"We prayed for the imminent establishment of Polish war cemeteries. How much effort, how much adversity had to be overcome during the last ten years, know only those, whom, from our hearts, we can thank today."
On behalf of the Katyn Families, Dr Ryszard J. Rudziński.
From a speech delivered on 28 July 2000, during the opening ceremony of the Polish War Cemetery in Katyn.
With the publication on 13 April 1990 by the TASS Agency of the statement of the Soviet authorities "on the direct responsibility for the Katyn crime of Beria, Merkulov and their accomplices", there appeared a chance for a proper and dignified memorial to the victims. Families and relatives of the victims gathered together as members of the Katyn Families Federation and passed a resolution to build a Polish War Cemetery in Katyn. This demand became the basis for, as it turned out, long and strenuous negotiations between the authorities of the Republic of Poland and the government of the Russian Federation.
The establishment of the cemetery was preceded by measurement and survey works carried out by Polish experts, geodetic and cartographic research and the exhumation of victims' remains. All works were organized and coordinated by the Council for the Protection of Struggle and Martyrdom Sites (ROPWiM), headed by Andrzej Przewoźnik. The surveying and exhumation works carried out in the Katyn Forest in the years 1994 - 1995 by specialists led by Prof. Marian Głosek proved beyond doubt that the remains of Polish soldiers murdered by the NKVD in the spring of 1940 were located in the mass graves there. Precise geodetic measurements of the area made it possible to prepare the documentation necessary for those entries, who were invited to take part in the competition for the project of the spatial development project of the cemetery in Katyn.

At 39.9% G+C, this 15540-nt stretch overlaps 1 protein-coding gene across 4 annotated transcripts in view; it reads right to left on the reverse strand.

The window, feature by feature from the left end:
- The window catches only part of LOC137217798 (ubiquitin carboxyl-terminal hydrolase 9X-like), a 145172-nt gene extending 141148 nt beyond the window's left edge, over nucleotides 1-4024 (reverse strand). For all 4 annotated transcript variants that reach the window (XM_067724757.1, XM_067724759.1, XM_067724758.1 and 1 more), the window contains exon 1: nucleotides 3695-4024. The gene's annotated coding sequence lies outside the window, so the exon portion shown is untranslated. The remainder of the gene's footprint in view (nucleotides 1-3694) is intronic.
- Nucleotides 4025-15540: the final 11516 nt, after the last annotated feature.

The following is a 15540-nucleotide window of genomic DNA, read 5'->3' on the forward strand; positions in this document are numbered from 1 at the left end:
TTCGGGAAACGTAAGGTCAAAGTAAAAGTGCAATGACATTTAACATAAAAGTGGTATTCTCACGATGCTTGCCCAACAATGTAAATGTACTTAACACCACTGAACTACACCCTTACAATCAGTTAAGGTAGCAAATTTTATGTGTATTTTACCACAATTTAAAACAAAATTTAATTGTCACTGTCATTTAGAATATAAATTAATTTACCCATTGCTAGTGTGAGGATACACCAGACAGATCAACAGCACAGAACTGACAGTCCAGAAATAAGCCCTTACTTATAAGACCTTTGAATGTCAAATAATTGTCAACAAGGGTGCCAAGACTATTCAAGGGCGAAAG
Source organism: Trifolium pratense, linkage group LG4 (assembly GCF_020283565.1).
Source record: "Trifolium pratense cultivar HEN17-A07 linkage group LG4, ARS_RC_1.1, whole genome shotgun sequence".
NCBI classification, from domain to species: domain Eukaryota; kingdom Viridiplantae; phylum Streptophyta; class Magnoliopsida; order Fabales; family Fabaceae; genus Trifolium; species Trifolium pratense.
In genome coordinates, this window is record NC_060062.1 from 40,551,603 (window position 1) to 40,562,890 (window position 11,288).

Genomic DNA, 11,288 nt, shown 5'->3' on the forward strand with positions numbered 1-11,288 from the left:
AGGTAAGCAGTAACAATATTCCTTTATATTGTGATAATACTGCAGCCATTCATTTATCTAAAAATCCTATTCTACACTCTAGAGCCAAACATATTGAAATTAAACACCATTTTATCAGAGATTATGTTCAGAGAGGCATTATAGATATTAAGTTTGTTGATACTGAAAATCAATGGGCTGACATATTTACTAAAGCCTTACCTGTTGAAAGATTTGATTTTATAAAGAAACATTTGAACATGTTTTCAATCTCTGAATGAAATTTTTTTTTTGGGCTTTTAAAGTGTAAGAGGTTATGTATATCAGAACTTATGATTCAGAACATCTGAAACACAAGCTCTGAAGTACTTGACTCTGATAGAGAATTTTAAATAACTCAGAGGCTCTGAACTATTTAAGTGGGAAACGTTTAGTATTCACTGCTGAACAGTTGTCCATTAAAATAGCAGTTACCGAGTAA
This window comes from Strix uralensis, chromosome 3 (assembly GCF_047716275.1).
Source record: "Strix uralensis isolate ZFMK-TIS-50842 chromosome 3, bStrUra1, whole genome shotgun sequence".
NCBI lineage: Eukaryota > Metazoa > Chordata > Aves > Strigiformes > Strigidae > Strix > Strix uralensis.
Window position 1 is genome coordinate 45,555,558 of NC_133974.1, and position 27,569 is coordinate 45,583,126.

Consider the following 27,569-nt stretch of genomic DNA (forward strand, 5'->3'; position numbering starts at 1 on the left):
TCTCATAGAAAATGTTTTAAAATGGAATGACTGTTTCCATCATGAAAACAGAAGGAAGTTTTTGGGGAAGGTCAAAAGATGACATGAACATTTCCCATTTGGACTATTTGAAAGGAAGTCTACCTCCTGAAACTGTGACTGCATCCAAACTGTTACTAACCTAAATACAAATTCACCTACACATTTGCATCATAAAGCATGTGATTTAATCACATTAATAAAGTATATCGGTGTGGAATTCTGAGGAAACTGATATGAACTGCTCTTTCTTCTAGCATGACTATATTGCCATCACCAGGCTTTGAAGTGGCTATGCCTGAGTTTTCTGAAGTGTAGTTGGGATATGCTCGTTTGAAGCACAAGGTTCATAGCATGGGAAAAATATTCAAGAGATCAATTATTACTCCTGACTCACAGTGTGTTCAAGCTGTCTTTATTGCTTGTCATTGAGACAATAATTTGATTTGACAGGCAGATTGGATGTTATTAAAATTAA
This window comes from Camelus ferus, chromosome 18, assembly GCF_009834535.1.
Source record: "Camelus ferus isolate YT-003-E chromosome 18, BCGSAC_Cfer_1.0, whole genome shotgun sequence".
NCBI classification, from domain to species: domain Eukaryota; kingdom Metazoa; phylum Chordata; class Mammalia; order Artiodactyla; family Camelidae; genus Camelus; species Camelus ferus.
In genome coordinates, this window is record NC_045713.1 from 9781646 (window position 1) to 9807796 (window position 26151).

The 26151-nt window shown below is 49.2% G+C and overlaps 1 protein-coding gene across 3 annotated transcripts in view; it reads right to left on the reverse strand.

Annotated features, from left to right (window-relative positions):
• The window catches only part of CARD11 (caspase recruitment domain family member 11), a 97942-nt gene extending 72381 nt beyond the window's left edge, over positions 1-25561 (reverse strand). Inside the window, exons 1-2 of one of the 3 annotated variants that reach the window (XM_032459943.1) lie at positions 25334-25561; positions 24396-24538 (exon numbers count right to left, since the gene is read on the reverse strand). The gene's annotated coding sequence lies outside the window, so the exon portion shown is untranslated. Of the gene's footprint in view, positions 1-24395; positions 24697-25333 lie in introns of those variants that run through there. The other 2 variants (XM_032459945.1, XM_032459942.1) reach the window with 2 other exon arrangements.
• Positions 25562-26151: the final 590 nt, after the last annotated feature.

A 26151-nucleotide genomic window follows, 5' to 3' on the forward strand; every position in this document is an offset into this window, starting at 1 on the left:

After many years of effort and diplomatic endeavors, a document was signed in Smolensk on 25 March 1995, which allowed for the building of a Polish cemetery in Katyn. In June 1995, on the fifty-fifth anniversary of the Katyn Massacre, the President of the Republic of Poland, Lech Wałęsa laid the foundation act and the foundation stone consecrated by Pope John Paul II for the construction of the Polish War Cemetery in Katyn.
The ROPWiM's open competition for the project of the spatial development of the cemeteries in Katyn, Mednoe, and Kharkiv was won by a team led by sculptor Zdzisław Pidek from the Academy of Fine Arts in Gdańsk and Andrzej Sołyga from the Academy of Fine Arts in Warsaw.
In the years 1998-1999, as a result of the tendering process, contractors were selected for the construction of the cemetery were selected. Groundworks and construction works were performed by the Polish companies Budimex S.A., together with its subcontractor Energotechnika Sp. z o.o. from Knurów. The consortium of Budimex S.A. and Metalodlew S.A. from Kraków handled the production of the cemetery's sculptural decor, its delivery, and assembly. The bell was made by the Janusz Felczyński i S-ka Odlewnia Dzwonów [Bell Foundry] from Przemyśl.
In April 1999, the ROPWiM received from the Russian authorities the right to dispose of the area for the construction of the cemetery and permission to build it. A month later, construction work started.
On 28 July 2000, as part of the celebrations commemorating the 60th anniversary of the Katyn Massacre, the Polish War Cemetery in Katyn was opened and consecrated. The construction of the Katyn Cemeteries and their opening ceremonies were held under the patronage of the then Prime Minister, Prof. Jerzy Buzek.
As Andrzej Przewoźnik wrote: "This moment symbolically crowns the long and thorny road to the cemetery in the Katyn Forest. This place attracts and will attract the attention and thoughts of Poles from all over the world, united by a collective grief following the loss of their loved ones".
Based on A. Przewoźnik’s "Cmentarz w Katyniu", (in:) Katyń. Księga Cmentarna Polskiego Cmentarza Wojennego [Cemetery in Katyn, (in:) Katyn. Cemetery Book of the Polish War Cemetery], Council for the Protection of Struggle and Martyrdom Sites, Warsaw 2000.